Let’s start with the biggest snappers, as a group. That honor would fall to the three cuberas. (I know what you’re thinking, but that’s not the name of an old vaudeville act.) These are the African cubera (Lutjanus agennes, properly known as the African red snapper), the Atlantic cubera (L. cyanopterus), and the Pacific cubera (L. novemfasciatus) also called Pacific dog snapper. All three species are pretty similar in appearance, but geography makes correct I.D. pretty easy since there’s no overlap in their distribution.
Among the three, the Pacific cubera is the smallest. Of course “small” is relative; the IGFA all-tackle world-record of 78 pounds, 12 ounces (Bahia Pez Vela, Costa Rica in 1988) is no minnow. The Pacific cubera is found in the Eastern Pacific from Baja, Mexico, to waters south of Panama. (It is not found in the middle or Indo Pacific, however.) “Mere” 50- and 60-pounders are hooked and, while often lost to the rugged, rocky coastal terrain they haunt, when these big red fish of that size are brought boatside, they present a memorable spectacle for most anglers.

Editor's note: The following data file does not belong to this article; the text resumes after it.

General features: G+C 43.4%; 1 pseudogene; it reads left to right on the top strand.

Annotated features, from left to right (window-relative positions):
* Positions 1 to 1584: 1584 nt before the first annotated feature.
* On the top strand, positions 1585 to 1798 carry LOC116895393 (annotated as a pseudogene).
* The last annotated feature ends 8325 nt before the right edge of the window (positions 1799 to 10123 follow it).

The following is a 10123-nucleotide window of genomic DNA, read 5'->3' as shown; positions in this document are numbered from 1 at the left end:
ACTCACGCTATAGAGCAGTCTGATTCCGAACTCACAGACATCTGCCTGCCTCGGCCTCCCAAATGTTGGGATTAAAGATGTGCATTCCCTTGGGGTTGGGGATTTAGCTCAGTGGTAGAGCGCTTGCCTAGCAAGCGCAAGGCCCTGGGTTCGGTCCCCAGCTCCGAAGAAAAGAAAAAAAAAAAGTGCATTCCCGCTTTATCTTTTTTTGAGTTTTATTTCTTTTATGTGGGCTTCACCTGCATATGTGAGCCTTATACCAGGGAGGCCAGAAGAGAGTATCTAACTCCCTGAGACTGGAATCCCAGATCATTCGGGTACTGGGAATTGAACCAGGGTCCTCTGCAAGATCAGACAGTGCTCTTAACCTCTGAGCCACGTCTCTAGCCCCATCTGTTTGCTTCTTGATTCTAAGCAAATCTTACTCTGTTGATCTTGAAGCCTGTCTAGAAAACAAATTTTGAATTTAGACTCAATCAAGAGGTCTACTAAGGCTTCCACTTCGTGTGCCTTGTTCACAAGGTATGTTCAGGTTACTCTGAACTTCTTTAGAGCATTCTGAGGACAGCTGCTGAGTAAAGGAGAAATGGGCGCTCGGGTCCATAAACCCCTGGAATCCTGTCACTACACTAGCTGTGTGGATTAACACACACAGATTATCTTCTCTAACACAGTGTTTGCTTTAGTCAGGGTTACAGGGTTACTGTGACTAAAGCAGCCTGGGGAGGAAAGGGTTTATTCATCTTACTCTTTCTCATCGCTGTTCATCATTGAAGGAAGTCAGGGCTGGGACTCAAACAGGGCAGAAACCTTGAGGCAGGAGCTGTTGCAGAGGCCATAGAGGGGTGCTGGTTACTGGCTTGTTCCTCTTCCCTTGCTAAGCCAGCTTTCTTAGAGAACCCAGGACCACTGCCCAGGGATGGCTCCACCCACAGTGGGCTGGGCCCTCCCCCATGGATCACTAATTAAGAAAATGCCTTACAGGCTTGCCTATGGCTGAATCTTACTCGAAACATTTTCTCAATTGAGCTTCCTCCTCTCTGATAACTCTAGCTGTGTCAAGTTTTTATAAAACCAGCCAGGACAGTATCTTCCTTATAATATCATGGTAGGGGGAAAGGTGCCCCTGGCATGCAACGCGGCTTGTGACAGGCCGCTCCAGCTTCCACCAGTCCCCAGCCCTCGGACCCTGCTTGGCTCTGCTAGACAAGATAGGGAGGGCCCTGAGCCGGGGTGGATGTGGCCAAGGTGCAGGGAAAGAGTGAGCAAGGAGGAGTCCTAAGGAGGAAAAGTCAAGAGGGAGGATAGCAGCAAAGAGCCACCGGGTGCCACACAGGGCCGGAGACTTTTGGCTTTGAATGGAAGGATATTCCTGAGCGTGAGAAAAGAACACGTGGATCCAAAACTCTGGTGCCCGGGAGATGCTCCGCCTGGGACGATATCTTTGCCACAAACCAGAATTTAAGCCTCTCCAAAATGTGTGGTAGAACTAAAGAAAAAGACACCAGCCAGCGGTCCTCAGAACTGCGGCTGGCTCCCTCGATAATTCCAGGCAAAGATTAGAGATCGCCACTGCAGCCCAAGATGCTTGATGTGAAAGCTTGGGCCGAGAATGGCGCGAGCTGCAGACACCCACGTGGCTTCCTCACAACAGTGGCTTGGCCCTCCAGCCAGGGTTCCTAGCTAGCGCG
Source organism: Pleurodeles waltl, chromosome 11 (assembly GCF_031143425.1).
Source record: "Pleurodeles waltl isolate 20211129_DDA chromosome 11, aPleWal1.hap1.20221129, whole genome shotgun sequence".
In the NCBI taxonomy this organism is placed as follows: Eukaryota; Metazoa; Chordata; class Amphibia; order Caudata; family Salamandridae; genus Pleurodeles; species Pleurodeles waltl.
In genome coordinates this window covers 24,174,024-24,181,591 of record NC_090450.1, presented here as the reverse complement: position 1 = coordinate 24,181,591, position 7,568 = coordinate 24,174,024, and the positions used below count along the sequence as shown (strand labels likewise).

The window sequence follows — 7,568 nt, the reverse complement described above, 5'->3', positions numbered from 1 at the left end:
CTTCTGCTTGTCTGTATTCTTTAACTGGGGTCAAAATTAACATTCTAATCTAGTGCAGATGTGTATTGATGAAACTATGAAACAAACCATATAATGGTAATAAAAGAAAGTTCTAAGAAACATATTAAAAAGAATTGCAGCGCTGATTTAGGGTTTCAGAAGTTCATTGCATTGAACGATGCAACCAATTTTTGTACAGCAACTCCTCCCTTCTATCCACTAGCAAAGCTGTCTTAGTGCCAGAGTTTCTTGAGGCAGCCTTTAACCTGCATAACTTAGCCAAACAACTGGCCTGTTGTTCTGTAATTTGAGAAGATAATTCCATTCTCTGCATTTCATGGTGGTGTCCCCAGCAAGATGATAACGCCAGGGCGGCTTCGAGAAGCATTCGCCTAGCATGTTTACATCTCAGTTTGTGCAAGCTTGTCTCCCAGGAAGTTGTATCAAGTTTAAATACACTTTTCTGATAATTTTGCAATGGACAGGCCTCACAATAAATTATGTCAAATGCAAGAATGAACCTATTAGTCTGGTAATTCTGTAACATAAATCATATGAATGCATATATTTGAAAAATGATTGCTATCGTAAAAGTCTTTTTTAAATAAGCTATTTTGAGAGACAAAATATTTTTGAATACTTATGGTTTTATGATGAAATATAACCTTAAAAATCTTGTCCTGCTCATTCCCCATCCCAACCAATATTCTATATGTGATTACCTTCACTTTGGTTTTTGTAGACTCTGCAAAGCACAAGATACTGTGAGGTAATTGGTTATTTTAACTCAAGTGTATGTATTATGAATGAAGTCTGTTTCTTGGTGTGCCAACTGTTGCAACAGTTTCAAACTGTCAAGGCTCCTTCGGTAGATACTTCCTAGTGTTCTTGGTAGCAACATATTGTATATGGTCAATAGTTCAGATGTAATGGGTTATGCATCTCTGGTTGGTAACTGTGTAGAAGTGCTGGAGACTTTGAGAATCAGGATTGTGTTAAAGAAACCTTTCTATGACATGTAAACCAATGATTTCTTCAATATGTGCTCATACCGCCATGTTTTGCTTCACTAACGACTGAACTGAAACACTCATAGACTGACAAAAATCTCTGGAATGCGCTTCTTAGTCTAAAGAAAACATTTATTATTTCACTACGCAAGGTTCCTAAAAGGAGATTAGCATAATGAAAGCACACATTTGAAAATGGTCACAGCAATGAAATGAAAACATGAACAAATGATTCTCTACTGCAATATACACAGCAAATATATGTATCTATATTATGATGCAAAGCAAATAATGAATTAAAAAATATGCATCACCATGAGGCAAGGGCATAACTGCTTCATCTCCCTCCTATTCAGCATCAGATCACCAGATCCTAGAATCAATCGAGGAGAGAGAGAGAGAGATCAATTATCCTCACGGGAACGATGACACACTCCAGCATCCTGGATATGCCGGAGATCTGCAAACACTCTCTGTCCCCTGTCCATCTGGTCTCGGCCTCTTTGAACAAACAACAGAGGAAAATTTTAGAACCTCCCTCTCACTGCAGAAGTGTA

The Atlantic cubera reaches even larger sizes. The IGFA record is a hefty 124 pounds, 12 ounces (Garden Bank, Lousiana, 2007). Found throughout the Western Atlantic’s warm-temperate and tropical waters, cubera exceeding 100 pounds aren’t rare.
But the award for world’s biggest snapper goes to the African red, if not by much. Still, the IGFA record for the African cubera is 132 pounds, 4 ounces (Keur Saloum, Senegal, 2001). If you want to beat that, you’ll need to focus your efforts on the western coast of Africa between Senegal and Angola; that’s pretty much the extent of their range. Although found around rocky and coral reefs, of course, L. agennes also prowls along sandy beaches and in brackish lagoons. In fact some very large cubera are a regular part of the catch made by surfcasters fishing Gabon beaches and estuaries.